Mathew, F., Harveson, R., Gulya, T., Thompson, S., Block, C., and Markell, S. 2018. Phomopsis Stem Canker of Sunflower. Plant Health Instructor. DOI: 10.1094/PHI-I-2018-1103-01
Phomopsis stem canker of sunflower
Diaporthe helianthi Muntañola-Cvetkovic, Mihaljcevic and Petrov (syn. Phomopsis helianthi), Diaporthe gulyae Shivas, Thompson and Young, several species of Diaporthe (syn. Phomopsis)
Sunflower (Helianthus annuus)
Febina Mathew, South Dakota State University, Brookings, SD, USA
Robert Harveson, University of Nebraska-Lincoln, Scottsbluff, NE, USA
Thomas Gulya, USDA-ARS Northern Crop Science Laboratory, Sunflower and Plant Biology Research Unit, Fargo, ND, USA (Retired)
Susan Thompson, University of Southern Queensland, Toowoomba, QLD, Australia (Retired)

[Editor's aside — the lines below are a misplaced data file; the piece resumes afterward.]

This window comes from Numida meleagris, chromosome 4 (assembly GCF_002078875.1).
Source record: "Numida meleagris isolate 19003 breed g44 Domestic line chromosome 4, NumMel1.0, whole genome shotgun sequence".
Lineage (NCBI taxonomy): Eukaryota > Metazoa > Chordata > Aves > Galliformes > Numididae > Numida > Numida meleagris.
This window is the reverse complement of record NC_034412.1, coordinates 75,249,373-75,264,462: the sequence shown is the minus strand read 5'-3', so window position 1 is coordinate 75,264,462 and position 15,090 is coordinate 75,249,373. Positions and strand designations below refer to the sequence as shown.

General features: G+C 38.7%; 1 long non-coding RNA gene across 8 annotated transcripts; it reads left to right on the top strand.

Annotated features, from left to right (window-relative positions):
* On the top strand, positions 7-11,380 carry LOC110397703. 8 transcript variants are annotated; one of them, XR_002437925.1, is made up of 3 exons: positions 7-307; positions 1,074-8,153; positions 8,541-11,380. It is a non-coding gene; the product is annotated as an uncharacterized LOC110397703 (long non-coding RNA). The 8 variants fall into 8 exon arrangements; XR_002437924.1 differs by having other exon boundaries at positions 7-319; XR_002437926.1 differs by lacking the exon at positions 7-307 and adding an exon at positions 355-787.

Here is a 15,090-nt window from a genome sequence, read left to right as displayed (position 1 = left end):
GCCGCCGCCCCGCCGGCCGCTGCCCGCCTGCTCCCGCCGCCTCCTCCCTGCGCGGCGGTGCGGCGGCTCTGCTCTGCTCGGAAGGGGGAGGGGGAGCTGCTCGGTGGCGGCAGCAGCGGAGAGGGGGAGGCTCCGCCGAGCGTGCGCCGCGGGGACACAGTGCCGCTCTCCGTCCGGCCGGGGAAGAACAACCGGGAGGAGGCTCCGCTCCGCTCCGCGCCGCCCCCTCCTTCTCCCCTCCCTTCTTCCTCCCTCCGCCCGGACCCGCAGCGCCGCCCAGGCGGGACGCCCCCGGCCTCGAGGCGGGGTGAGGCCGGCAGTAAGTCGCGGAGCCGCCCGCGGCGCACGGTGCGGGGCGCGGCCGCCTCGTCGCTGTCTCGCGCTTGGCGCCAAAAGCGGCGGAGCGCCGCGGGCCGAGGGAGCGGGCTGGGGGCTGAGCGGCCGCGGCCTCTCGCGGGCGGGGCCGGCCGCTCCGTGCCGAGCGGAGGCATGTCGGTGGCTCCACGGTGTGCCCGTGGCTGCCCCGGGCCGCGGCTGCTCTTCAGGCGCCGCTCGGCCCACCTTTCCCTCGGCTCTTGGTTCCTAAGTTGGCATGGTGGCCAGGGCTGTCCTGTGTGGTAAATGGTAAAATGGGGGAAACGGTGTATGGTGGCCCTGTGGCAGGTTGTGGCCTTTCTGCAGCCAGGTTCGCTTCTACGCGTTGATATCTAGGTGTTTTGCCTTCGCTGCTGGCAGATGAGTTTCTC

Charles Block, Iowa State University, Ames, IA, USA
Samuel Markell, North Dakota State University, Fargo, ND, USA
Figure 1- Leaf infection from Phomopsis stem canker.
Phomopsis stem canker is a major yield limiting disease of sunflower (Helianthus annuus L.) in the world (Harveson et al. 2016). The disease was first described in 1980 from the Vojvodina region of the former Yugoslavia and the causal fungus was Diaporthe helianthi (syn. Phomopsis helianthi) (Muntañola-Cvetkovic et al. 1985). Following this first disease report, Phomopsis stem canker was reported in the 1980s and 1990s from several sunflower producing countries including Hungary (Nemeth et al.1981), Bulgaria (Mihailova 1984), the United States (Hajdu et al. 1984; Herr et al. 1983; Yang et al. 1984), France (Lamarque and Perny 1985; Regnault 1985), Ukraine and Moldova (Bogdanova et al.1986), and Russia (Scripka et al. 1993). In all these countries, D. helianthi was assumed to be the sole causal agent of Phomopsis stem canker although several researchers suspected that the disease may be caused by more than one species of Diaporthe (Aćimović and Štraser 1982; Herr et al. 1983; Yang and Gulya 1984).